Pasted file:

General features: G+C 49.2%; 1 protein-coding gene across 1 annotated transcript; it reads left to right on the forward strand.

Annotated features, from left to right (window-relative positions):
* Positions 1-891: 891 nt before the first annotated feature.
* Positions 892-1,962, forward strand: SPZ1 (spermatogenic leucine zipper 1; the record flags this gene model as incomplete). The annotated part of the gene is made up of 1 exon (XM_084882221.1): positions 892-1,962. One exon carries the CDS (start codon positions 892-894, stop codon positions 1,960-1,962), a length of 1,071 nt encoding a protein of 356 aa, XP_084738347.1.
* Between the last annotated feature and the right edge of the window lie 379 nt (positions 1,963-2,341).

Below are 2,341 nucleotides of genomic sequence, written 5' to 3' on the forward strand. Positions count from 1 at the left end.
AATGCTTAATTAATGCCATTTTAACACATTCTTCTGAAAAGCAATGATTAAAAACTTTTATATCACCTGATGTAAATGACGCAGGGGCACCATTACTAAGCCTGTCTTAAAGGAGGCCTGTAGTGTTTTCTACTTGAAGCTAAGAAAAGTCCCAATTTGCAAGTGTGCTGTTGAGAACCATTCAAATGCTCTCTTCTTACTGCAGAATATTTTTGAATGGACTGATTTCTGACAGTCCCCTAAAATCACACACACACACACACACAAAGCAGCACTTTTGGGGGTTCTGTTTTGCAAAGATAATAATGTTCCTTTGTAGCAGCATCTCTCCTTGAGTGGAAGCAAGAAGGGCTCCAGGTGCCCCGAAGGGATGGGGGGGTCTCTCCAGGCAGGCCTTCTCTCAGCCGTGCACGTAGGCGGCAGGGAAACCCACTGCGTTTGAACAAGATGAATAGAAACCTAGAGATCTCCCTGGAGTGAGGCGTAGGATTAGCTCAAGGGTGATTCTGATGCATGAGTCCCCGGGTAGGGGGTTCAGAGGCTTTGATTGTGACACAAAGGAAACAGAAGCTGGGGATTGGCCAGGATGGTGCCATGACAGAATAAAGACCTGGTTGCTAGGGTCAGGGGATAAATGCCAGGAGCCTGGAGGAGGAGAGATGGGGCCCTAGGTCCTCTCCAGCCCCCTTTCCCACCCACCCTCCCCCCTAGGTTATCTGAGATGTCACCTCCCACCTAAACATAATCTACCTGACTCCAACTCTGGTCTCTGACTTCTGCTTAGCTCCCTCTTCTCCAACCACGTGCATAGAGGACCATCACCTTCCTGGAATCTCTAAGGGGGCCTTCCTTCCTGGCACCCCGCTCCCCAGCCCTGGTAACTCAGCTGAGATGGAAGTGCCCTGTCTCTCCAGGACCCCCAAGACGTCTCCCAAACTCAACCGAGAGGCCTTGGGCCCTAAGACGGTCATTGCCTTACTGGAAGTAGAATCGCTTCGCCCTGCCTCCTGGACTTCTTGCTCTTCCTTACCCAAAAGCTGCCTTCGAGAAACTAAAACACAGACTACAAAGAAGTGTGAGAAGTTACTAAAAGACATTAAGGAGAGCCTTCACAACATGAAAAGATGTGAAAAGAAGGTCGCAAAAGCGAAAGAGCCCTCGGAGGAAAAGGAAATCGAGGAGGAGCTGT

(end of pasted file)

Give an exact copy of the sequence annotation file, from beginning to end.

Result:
General features: G+C 49.2%; 1 protein-coding gene across 1 annotated transcript; it reads left to right on the forward strand.

Annotated features, from left to right (window-relative positions):
* Positions 1-891: 891 nt before the first annotated feature.
* Positions 892-1,962, forward strand: SPZ1 (spermatogenic leucine zipper 1; the record flags this gene model as incomplete). The annotated part of the gene is made up of 1 exon (XM_084882221.1): positions 892-1,962. One exon carries the CDS (start codon positions 892-894, stop codon positions 1,960-1,962), a length of 1,071 nt encoding a protein of 356 aa, XP_084738347.1.
* Between the last annotated feature and the right edge of the window lie 379 nt (positions 1,963-2,341).

Below are 2,341 nucleotides of genomic sequence, written 5' to 3' on the forward strand. Positions count from 1 at the left end.
AATGCTTAATTAATGCCATTTTAACACATTCTTCTGAAAAGCAATGATTAAAAACTTTTATATCACCTGATGTAAATGACGCAGGGGCACCATTACTAAGCCTGTCTTAAAGGAGGCCTGTAGTGTTTTCTACTTGAAGCTAAGAAAAGTCCCAATTTGCAAGTGTGCTGTTGAGAACCATTCAAATGCTCTCTTCTTACTGCAGAATATTTTTGAATGGACTGATTTCTGACAGTCCCCTAAAATCACACACACACACACACACAAAGCAGCACTTTTGGGGGTTCTGTTTTGCAAAGATAATAATGTTCCTTTGTAGCAGCATCTCTCCTTGAGTGGAAGCAAGAAGGGCTCCAGGTGCCCCGAAGGGATGGGGGGGTCTCTCCAGGCAGGCCTTCTCTCAGCCGTGCACGTAGGCGGCAGGGAAACCCACTGCGTTTGAACAAGATGAATAGAAACCTAGAGATCTCCCTGGAGTGAGGCGTAGGATTAGCTCAAGGGTGATTCTGATGCATGAGTCCCCGGGTAGGGGGTTCAGAGGCTTTGATTGTGACACAAAGGAAACAGAAGCTGGGGATTGGCCAGGATGGTGCCATGACAGAATAAAGACCTGGTTGCTAGGGTCAGGGGATAAATGCCAGGAGCCTGGAGGAGGAGAGATGGGGCCCTAGGTCCTCTCCAGCCCCCTTTCCCACCCACCCTCCCCCCTAGGTTATCTGAGATGTCACCTCCCACCTAAACATAATCTACCTGACTCCAACTCTGGTCTCTGACTTCTGCTTAGCTCCCTCTTCTCCAACCACGTGCATAGAGGACCATCACCTTCCTGGAATCTCTAAGGGGGCCTTCCTTCCTGGCACCCCGCTCCCCAGCCCTGGTAACTCAGCTGAGATGGAAGTGCCCTGTCTCTCCAGGACCCCCAAGACGTCTCCCAAACTCAACCGAGAGGCCTTGGGCCCTAAGACGGTCATTGCCTTACTGGAAGTAGAATCGCTTCGCCCTGCCTCCTGGACTTCTTGCTCTTCCTTACCCAAAAGCTGCCTTCGAGAAACTAAAACACAGACTACAAAGAAGTGTGAGAAGTTACTAAAAGACATTAAGGAGAGCCTTCACAACATGAAAAGATGTGAAAAGAAGGTCGCAAAAGCGAAAGAGCCCTCGGAGGAAAAGGAAATCGAGGAGGAGCTGT